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Year : 2012  |  Volume : 56  |  Issue : 1  |  Page : 90-91  

Potassium chloride: A high risk drug for medication error

1 Department of Anaesthesiology, G. R. Medical College, Gwalior, Madhya Pradesh, India
2 Department of Pharmacology, G. R. Medical College, Gwalior, Madhya Pradesh, India

Date of Web Publication29-Feb-2012

Correspondence Address:
Dilip Kothari
2 A, J.A. Hospital campus, Gwalior 474009, Madhya Pradesh
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Source of Support: None, Conflict of Interest: None

DOI: 10.4103/0019-5049.93357

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How to cite this article:
Kothari D, Kothari S, Agrawal J. Potassium chloride: A high risk drug for medication error. Indian J Anaesth 2012;56:90-1

How to cite this URL:
Kothari D, Kothari S, Agrawal J. Potassium chloride: A high risk drug for medication error. Indian J Anaesth [serial online] 2012 [cited 2020 Oct 22];56:90-1. Available from: https://www.ijaweb.org/text.asp?2012/56/1/90/93357


Despite the improved system of manufacturing, packaging and delivery, 44,000-98,000 patients die each year as a result of medical error. [1] Potassium chloride has been involved in many fatal incidences in the past. Between 1996 and 1998, the Joint commission for Accreditation of Healthcare Organizations (JCAHO) found 10 deaths due to wrong administration of potassium chloride, and six cases of these were due to identical labels. The Commission recommended that concentrated potassium chloride should not be made available outside the pharmacy unless appropriate specific safeguards are in place. [2],[3] Recently, another near fatal report of medication error with potassium chloride has been published. [4] The 12 points recommendations [Table 1] about pharmacist's and multidisciplinary professional's role in preventing medication error with potassium chloride have been published in the literature. [5] Look alike or sound alike names, similar looking vials or ampoules, same colour labels, identical packing, improper handling and, haste or human mistake in administration have all been identified as the reason for medication errors. [6] Various organizations like the Institute for Safe Medication Practices (ISMP), Food and Drug Administration (FDA) and, Institute of Medicine (IOM), have issued guidelines for the safe practice of medication to the patients. [7] In India, small scale manufacturers do not adhere to these guidelines because of various reasons like non availability of new technology, absence of strict compliance and severe punishment to defaulters. In conclusion, potassium chloride should be handled with utmost care, should not be available on routine drug counters and should be made available on demand from the drug store only.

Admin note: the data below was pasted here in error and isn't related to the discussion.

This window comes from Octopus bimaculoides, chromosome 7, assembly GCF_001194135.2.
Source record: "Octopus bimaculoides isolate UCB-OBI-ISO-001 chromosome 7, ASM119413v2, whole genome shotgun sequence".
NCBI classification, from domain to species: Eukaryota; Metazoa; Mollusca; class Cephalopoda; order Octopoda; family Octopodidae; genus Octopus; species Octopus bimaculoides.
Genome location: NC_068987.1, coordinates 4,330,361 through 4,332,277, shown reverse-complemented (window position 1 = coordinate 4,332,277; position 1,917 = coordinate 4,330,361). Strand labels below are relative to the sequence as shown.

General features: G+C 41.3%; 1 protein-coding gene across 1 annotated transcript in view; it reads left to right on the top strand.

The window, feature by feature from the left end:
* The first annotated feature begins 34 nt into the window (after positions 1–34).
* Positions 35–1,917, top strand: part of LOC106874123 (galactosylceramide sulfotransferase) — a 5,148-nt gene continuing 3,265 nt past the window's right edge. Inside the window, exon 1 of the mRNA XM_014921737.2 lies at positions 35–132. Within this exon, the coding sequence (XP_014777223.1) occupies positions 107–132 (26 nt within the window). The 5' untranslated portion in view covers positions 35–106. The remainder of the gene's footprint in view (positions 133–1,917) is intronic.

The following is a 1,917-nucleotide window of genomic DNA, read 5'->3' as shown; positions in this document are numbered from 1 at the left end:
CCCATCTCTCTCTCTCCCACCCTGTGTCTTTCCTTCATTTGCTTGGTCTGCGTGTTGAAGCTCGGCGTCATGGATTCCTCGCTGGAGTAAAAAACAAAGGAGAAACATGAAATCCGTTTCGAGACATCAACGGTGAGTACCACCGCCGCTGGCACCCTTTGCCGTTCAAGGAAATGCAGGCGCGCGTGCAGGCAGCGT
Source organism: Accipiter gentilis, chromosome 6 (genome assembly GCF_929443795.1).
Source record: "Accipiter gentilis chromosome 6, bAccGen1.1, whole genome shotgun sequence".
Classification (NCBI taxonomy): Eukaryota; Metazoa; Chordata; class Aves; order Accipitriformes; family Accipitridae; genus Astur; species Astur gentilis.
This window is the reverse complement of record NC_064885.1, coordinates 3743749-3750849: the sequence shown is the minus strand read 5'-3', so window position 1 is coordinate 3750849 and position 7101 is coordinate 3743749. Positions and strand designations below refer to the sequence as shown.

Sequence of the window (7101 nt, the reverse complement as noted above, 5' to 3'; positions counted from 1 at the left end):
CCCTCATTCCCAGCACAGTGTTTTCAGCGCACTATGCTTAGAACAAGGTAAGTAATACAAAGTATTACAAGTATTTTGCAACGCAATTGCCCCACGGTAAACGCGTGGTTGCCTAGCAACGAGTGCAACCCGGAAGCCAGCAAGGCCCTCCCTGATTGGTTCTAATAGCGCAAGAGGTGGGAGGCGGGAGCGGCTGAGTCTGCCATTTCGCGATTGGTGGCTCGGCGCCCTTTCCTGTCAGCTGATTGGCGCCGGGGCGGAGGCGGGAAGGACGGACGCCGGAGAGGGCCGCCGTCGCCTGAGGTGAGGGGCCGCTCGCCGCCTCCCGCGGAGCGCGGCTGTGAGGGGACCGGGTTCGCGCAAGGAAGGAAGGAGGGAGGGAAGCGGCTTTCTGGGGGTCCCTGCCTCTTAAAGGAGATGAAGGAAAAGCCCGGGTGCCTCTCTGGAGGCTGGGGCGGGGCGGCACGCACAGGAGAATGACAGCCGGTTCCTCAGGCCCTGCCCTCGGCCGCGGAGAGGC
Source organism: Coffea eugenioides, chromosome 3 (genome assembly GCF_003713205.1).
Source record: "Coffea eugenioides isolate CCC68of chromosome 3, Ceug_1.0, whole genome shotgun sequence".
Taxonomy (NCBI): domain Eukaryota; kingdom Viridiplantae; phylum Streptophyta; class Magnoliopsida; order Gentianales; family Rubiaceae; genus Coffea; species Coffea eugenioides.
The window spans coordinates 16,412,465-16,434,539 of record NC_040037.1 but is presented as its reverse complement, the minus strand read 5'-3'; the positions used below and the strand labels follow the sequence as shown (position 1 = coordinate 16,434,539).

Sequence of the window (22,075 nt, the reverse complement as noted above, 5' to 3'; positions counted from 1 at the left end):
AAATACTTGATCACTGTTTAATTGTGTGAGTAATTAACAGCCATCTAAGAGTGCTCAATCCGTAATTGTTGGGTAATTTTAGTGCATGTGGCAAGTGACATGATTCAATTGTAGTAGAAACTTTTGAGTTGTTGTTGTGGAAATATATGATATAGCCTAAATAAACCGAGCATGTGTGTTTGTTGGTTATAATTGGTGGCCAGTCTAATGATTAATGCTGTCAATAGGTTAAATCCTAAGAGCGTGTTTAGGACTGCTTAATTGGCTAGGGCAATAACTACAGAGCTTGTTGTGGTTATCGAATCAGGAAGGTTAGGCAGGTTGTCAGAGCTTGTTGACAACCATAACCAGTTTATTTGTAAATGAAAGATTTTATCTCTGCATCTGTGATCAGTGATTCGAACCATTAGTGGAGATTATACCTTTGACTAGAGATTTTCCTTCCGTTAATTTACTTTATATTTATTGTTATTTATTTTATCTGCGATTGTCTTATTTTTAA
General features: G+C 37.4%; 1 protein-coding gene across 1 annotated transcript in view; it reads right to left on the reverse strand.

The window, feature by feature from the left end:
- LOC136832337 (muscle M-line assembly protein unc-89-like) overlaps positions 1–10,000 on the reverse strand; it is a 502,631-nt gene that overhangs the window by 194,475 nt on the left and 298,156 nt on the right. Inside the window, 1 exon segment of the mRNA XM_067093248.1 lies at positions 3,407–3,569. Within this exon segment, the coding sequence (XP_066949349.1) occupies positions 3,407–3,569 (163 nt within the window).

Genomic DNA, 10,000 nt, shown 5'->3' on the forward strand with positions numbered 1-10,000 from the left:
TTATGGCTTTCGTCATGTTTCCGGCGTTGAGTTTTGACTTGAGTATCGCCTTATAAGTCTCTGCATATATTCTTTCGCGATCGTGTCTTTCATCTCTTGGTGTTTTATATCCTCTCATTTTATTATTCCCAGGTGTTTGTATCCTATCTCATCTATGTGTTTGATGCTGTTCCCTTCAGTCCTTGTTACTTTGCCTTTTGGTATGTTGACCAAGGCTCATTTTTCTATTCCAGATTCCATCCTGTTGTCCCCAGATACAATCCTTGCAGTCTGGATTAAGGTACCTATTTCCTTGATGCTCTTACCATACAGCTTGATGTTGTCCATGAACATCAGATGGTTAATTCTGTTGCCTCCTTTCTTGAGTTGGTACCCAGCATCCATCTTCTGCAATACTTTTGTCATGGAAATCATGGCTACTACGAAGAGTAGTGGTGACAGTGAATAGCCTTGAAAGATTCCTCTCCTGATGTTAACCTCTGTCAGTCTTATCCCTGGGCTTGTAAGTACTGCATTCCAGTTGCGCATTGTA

Table 1: Recommendation for reducing potassium related medication error[5]

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   References Top

1.Kohn LT, Corrigan JM, Donaldson MS, editors. Institute of Medicine Report: To Err is Human: Building a safer health system. Washington, DC: National Academy Press; 1999. Available from: http://bob.nap.edu/html/to err is human/. [last accessed on 2004 Sept].  Back to cited text no. 1
2.Cohen MR. Ongoing potassium chloride concentrate errors kill patients: Issue of cost versus care? Hosp Pharm 1994;31:187-8.  Back to cited text no. 2
3.Patients safety alerts. Medication error prevention: Potassium chloride. Int J Qual Health Care 2001;13:55.  Back to cited text no. 3
4.Shah HD, Shah M. A case of look-alike medication errors. Indian J Pharmacol 2011;43:482-3.  Back to cited text no. 4
[PUBMED]  Medknow Journal  
5.David U, Sylvia H. Medication safety alerts. CJHP 2002;55:278-80.  Back to cited text no. 5
6.Kothari D, Gupta S, Sharma C, Kothari S. Medication error in anaesthesia and critical care: A cause for concern. Indian J Anaesth 2010;54:187-192.  Back to cited text no. 6
[PUBMED]  Medknow Journal  
7.Martin DE. Medication error persist: Summit addresses intravenous safety. APSF Newsletter 2008; 23:37-9.  Back to cited text no. 7


  [Table 1]

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